The patient's needs ought to be established via telephone consultation first; running through screening questions related to their general health, potential infection/symptoms of COVID-19 and any current foot problems.

The other main consideration necessary at this time relates to safe working practices; including both the working environment and personal protective equipment (PPE). Accordingly, we are issuing the following advice in conjunction with advice from Public Health England (PPE and Work Safely


Summary:

Pre-screening of all patients over the phone to ascertain whether attending to them is safe, required and possible (i.e. a problem likely to be out of scope should be arranged remotely to minimise the number of people necessary to sort out their problem).


  • Reducing the amount of patient caseloads seen in a day – establishing there are sufficient gaps between patient caseloads to allow for PPE items disposal and decontamination of patient-to-patient accessories.


  • Minimising time spent with patients WITHOUT affecting quality of care provided. This might include completing the patient's record card after leaving their company. Prolonged individual exposure increases risk of disease transmission.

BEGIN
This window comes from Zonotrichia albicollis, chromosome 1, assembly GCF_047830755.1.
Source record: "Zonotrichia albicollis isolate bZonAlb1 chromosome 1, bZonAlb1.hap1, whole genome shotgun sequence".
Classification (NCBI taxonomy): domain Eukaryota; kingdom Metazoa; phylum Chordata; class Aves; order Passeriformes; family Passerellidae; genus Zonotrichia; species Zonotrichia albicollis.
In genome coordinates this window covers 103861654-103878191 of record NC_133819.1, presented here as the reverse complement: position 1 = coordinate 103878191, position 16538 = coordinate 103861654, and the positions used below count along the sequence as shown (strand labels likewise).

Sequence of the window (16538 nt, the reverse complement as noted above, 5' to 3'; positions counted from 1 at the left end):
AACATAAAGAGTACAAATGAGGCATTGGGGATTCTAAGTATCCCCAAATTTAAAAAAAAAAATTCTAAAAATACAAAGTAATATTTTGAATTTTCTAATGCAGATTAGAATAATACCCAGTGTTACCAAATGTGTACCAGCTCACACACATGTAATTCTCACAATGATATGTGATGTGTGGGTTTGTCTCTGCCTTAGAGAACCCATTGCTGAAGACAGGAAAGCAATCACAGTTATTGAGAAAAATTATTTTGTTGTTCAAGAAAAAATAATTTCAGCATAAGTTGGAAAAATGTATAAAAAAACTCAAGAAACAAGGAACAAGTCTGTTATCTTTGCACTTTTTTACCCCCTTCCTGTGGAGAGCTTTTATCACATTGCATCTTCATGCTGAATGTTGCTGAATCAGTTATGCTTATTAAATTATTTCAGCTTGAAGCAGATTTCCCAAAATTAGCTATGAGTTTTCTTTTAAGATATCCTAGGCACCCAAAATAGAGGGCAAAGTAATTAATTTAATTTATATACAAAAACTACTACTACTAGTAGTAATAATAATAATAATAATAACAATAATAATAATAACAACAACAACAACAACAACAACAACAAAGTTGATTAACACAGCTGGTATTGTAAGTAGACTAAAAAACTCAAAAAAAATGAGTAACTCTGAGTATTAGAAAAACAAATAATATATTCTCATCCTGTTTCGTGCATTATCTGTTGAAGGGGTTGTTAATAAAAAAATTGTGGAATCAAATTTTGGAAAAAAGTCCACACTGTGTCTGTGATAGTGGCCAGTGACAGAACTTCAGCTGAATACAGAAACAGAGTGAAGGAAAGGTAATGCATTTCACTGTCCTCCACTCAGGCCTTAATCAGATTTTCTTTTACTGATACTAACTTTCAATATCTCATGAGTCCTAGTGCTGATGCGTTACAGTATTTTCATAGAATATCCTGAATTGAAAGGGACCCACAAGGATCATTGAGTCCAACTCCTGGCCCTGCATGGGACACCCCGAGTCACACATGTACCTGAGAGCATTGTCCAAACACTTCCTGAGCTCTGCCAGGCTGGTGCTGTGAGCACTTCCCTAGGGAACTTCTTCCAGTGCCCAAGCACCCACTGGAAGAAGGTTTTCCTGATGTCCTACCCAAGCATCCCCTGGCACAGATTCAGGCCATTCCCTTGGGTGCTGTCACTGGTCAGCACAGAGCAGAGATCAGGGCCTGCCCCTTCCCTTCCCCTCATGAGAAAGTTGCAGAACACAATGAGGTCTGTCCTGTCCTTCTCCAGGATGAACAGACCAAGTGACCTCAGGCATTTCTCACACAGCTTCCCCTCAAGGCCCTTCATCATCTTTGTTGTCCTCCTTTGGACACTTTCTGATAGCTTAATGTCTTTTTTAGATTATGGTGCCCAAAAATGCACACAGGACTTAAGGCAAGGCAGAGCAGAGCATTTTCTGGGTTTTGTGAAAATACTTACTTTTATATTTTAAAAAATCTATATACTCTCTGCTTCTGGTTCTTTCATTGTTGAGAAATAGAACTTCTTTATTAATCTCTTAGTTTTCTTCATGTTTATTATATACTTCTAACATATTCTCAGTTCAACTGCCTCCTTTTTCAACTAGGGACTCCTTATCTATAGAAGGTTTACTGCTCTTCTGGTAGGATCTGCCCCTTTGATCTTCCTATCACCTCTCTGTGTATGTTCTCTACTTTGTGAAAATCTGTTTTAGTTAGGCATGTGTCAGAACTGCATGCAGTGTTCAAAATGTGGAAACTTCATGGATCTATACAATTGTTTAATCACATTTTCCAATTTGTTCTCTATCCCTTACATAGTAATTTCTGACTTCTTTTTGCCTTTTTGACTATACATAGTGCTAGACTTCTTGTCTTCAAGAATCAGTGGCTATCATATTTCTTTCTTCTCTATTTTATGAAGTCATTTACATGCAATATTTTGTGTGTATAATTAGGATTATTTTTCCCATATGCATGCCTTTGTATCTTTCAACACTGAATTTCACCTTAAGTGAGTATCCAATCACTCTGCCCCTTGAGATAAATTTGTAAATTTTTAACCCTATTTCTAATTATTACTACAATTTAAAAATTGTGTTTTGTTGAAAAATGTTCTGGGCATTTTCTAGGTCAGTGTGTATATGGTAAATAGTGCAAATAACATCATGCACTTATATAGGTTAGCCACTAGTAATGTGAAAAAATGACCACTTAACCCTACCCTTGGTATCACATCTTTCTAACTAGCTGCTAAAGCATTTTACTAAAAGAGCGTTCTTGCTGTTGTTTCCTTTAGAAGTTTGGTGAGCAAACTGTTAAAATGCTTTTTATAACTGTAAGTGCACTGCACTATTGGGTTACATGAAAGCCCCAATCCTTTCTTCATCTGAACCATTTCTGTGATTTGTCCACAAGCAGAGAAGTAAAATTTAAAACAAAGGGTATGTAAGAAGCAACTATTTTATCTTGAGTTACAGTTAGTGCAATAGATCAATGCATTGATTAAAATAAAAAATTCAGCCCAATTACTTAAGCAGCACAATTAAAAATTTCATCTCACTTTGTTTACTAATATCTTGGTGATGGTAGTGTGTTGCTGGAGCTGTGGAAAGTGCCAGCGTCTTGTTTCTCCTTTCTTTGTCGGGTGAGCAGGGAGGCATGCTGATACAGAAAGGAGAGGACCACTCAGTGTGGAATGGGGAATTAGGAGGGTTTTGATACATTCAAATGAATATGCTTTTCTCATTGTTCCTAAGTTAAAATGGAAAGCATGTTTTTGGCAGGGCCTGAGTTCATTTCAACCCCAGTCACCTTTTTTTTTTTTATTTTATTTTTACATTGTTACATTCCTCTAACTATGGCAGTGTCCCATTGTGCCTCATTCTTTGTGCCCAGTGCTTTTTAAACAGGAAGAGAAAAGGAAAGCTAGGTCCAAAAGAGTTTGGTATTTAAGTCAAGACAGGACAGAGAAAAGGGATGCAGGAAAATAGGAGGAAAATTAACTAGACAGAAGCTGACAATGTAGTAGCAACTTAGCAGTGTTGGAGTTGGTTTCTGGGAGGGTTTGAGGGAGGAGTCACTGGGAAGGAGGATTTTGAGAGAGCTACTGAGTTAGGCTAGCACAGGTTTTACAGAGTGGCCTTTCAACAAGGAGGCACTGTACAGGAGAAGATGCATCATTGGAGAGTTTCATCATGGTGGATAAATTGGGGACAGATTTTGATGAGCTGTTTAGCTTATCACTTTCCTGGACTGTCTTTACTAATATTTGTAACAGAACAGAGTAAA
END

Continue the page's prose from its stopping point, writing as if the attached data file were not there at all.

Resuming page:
• Providing treatments in an outdoor environment where possible, practical, appropriate and agreeable. 


  • Employing the strictest infection control practices and adequate PPE.


  • Taking payment over the phone or via card transaction.


PPE Guidelines:


  • Use of surgical gloves that are disposed of after every treatment and/or when damaged or visibly soiled with bodily fluids (as is usual practice).


  • Thorough and rigorous hand-washing before and immediately after removing PPE.


  • NOT touching the face at any point whilst wearing PPE or once removed until after hands have been thoroughly washed.


  • While FFP2 or FFP3 masks are optimal, surgical face masks are sufficient when treating a patient with low suspicion of COVD-19. Surgical face mask disposal is after every appointment. FFP2 or FFP3 masks may be reused up to 3 times if not damaged or soiled AND/OR there has been no close contact with the face or upper-respiratory tract of someone with suspected (or confirmed) COVID-19.


  • Offering and encouraging patients to wear a surgical face mask for the duration of their appointment and disposing of them after their appointment.